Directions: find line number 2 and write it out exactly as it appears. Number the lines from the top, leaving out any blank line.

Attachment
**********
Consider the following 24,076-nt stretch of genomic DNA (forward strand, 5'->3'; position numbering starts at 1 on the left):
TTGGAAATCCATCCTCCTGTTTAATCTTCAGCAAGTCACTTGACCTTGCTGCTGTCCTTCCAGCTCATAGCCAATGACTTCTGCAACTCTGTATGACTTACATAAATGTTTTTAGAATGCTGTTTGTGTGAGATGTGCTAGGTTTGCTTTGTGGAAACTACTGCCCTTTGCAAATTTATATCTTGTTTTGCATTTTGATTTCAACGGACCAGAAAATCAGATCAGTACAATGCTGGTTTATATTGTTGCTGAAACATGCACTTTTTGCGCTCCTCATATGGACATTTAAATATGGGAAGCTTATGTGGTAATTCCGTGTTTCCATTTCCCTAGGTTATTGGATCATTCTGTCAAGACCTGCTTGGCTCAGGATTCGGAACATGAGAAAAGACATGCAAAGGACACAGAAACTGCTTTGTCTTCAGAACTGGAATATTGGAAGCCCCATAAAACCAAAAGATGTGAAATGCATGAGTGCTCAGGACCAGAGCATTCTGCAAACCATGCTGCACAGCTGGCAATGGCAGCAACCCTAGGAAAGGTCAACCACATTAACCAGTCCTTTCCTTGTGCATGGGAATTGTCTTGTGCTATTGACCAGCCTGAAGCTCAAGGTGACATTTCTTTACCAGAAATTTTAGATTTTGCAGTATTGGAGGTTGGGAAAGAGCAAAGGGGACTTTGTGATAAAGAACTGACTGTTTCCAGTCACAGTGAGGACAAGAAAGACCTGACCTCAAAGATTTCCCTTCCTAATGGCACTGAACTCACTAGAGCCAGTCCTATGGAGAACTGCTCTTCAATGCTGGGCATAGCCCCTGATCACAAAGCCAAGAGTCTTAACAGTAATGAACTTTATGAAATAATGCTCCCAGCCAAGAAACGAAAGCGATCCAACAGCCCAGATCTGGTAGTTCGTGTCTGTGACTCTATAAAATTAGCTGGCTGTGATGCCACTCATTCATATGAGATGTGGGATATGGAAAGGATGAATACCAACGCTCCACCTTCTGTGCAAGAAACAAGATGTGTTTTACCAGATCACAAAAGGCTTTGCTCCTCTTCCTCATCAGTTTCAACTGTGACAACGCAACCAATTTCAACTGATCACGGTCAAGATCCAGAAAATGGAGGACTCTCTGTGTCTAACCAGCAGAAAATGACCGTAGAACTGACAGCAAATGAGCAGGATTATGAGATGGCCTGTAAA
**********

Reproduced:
TTGGAAATCCATCCTCCTGTTTAATCTTCAGCAAGTCACTTGACCTTGCTGCTGTCCTTCCAGCTCATAGCCAATGACTTCTGCAACTCTGTATGACTTACATAAATGTTTTTAGAATGCTGTTTGTGTGAGATGTGCTAGGTTTGCTTTGTGGAAACTACTGCCCTTTGCAAATTTATATCTTGTTTTGCATTTTGATTTCAACGGACCAGAAAATCAGATCAGTACAATGCTGGTTTATATTGTTGCTGAAACATGCACTTTTTGCGCTCCTCATATGGACATTTAAATATGGGAAGCTTATGTGGTAATTCCGTGTTTCCATTTCCCTAGGTTATTGGATCATTCTGTCAAGACCTGCTTGGCTCAGGATTCGGAACATGAGAAAAGACATGCAAAGGACACAGAAACTGCTTTGTCTTCAGAACTGGAATATTGGAAGCCCCATAAAACCAAAAGATGTGAAATGCATGAGTGCTCAGGACCAGAGCATTCTGCAAACCATGCTGCACAGCTGGCAATGGCAGCAACCCTAGGAAAGGTCAACCACATTAACCAGTCCTTTCCTTGTGCATGGGAATTGTCTTGTGCTATTGACCAGCCTGAAGCTCAAGGTGACATTTCTTTACCAGAAATTTTAGATTTTGCAGTATTGGAGGTTGGGAAAGAGCAAAGGGGACTTTGTGATAAAGAACTGACTGTTTCCAGTCACAGTGAGGACAAGAAAGACCTGACCTCAAAGATTTCCCTTCCTAATGGCACTGAACTCACTAGAGCCAGTCCTATGGAGAACTGCTCTTCAATGCTGGGCATAGCCCCTGATCACAAAGCCAAGAGTCTTAACAGTAATGAACTTTATGAAATAATGCTCCCAGCCAAGAAACGAAAGCGATCCAACAGCCCAGATCTGGTAGTTCGTGTCTGTGACTCTATAAAATTAGCTGGCTGTGATGCCACTCATTCATATGAGATGTGGGATATGGAAAGGATGAATACCAACGCTCCACCTTCTGTGCAAGAAACAAGATGTGTTTTACCAGATCACAAAAGGCTTTGCTCCTCTTCCTCATCAGTTTCAACTGTGACAACGCAACCAATTTCAACTGATCACGGTCAAGATCCAGAAAATGGAGGACTCTCTGTGTCTAACCAGCAGAAAATGACCGTAGAACTGACAGCAAATGAGCAGGATTATGAGATGGCCTGTAAA